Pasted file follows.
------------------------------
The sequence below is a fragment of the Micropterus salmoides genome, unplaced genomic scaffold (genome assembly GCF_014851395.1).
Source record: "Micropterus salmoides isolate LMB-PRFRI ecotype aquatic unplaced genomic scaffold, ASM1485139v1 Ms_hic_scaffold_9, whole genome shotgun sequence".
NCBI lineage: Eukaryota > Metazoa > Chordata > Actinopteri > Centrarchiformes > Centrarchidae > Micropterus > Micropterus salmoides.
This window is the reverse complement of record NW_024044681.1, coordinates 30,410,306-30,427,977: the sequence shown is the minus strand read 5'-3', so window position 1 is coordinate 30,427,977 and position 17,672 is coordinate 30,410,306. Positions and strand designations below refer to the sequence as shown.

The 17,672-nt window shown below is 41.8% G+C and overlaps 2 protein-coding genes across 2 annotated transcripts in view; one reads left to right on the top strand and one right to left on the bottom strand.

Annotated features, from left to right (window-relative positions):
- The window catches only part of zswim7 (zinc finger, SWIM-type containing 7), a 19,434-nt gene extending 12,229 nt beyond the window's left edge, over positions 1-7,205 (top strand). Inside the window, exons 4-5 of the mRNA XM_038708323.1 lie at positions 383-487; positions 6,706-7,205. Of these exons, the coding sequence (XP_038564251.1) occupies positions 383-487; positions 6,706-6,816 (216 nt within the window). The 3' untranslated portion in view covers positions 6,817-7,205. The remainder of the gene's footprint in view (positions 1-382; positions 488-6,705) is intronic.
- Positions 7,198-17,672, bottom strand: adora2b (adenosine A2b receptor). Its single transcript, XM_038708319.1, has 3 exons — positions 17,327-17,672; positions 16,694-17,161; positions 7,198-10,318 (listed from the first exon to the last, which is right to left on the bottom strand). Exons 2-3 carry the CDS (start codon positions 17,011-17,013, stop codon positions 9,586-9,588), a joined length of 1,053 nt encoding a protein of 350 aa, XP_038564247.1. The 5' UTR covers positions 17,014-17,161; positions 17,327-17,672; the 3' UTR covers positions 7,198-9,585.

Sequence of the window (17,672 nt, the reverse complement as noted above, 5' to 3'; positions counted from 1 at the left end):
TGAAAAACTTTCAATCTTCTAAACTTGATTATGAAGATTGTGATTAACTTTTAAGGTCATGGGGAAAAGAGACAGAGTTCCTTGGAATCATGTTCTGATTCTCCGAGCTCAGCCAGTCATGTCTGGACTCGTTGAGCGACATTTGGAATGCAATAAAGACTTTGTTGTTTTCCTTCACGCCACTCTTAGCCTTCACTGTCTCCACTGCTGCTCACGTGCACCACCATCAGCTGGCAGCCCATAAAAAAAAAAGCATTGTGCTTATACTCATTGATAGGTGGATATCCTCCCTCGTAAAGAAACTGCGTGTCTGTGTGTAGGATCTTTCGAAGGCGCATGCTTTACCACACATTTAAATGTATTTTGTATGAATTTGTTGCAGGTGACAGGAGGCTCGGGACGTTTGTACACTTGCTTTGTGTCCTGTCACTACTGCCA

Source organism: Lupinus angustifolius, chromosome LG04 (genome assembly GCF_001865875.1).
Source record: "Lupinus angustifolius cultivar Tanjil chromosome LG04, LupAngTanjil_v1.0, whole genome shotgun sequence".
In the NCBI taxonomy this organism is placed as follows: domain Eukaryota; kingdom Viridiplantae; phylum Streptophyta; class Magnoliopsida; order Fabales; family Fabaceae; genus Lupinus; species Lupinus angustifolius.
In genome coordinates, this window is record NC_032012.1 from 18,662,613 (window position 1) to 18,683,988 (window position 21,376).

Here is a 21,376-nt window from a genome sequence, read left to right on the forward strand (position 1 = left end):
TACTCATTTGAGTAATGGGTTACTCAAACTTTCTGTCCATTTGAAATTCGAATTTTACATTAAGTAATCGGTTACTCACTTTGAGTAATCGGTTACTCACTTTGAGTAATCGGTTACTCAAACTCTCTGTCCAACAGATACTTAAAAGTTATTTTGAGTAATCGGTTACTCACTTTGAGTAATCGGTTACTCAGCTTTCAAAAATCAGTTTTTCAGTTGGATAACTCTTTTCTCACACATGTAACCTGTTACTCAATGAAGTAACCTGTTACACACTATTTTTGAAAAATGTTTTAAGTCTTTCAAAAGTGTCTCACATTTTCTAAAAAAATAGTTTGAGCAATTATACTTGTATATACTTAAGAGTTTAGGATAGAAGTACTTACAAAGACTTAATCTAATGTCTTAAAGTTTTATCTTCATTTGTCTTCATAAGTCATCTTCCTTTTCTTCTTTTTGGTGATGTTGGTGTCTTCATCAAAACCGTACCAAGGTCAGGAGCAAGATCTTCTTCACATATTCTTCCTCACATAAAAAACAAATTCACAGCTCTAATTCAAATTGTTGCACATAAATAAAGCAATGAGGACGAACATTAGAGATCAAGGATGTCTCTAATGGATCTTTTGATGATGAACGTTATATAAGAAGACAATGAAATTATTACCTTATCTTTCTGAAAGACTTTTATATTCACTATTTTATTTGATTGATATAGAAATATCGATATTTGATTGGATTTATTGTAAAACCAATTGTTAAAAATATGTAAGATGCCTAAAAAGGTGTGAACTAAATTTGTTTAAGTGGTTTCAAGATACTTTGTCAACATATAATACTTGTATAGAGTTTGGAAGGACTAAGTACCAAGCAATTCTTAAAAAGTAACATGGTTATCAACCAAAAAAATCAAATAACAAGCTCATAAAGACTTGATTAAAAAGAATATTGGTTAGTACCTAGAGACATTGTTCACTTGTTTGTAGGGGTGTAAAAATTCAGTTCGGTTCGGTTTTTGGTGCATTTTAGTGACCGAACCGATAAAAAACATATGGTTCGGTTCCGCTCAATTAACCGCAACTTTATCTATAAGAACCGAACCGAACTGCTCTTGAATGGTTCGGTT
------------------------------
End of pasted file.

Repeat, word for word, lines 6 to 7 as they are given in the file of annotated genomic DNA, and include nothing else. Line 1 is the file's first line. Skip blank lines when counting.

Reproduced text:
Annotated features, from left to right (window-relative positions):
- The window catches only part of zswim7 (zinc finger, SWIM-type containing 7), a 19,434-nt gene extending 12,229 nt beyond the window's left edge, over positions 1-7,205 (top strand). Inside the window, exons 4-5 of the mRNA XM_038708323.1 lie at positions 383-487; positions 6,706-7,205. Of these exons, the coding sequence (XP_038564251.1) occupies positions 383-487; positions 6,706-6,816 (216 nt within the window). The 3' untranslated portion in view covers positions 6,817-7,205. The remainder of the gene's footprint in view (positions 1-382; positions 488-6,705) is intronic.